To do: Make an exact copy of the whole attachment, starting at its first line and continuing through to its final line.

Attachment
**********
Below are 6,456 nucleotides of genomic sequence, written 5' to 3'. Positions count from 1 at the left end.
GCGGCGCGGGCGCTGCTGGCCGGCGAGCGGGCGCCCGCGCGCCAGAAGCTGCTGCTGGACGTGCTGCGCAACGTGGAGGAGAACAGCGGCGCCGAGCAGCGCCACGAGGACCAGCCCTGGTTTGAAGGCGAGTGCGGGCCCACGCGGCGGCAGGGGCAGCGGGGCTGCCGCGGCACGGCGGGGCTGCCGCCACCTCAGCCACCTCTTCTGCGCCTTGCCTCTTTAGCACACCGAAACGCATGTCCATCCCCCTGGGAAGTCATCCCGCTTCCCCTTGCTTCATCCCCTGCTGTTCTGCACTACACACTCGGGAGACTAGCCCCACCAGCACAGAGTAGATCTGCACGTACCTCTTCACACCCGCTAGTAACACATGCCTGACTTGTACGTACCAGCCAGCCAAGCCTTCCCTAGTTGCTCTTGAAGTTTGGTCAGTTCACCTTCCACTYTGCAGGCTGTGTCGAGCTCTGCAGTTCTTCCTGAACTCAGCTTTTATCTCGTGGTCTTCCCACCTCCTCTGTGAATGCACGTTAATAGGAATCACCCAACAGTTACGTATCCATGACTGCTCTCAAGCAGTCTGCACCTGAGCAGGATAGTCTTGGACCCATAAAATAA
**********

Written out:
Below are 6,456 nucleotides of genomic sequence, written 5' to 3'. Positions count from 1 at the left end.
GCGGCGCGGGCGCTGCTGGCCGGCGAGCGGGCGCCCGCGCGCCAGAAGCTGCTGCTGGACGTGCTGCGCAACGTGGAGGAGAACAGCGGCGCCGAGCAGCGCCACGAGGACCAGCCCTGGTTTGAAGGCGAGTGCGGGCCCACGCGGCGGCAGGGGCAGCGGGGCTGCCGCGGCACGGCGGGGCTGCCGCCACCTCAGCCACCTCTTCTGCGCCTTGCCTCTTTAGCACACCGAAACGCATGTCCATCCCCCTGGGAAGTCATCCCGCTTCCCCTTGCTTCATCCCCTGCTGTTCTGCACTACACACTCGGGAGACTAGCCCCACCAGCACAGAGTAGATCTGCACGTACCTCTTCACACCCGCTAGTAACACATGCCTGACTTGTACGTACCAGCCAGCCAAGCCTTCCCTAGTTGCTCTTGAAGTTTGGTCAGTTCACCTTCCACTYTGCAGGCTGTGTCGAGCTCTGCAGTTCTTCCTGAACTCAGCTTTTATCTCGTGGTCTTCCCACCTCCTCTGTGAATGCACGTTAATAGGAATCACCCAACAGTTACGTATCCATGACTGCTCTCAAGCAGTCTGCACCTGAGCAGGATAGTCTTGGACCCATAAAATAA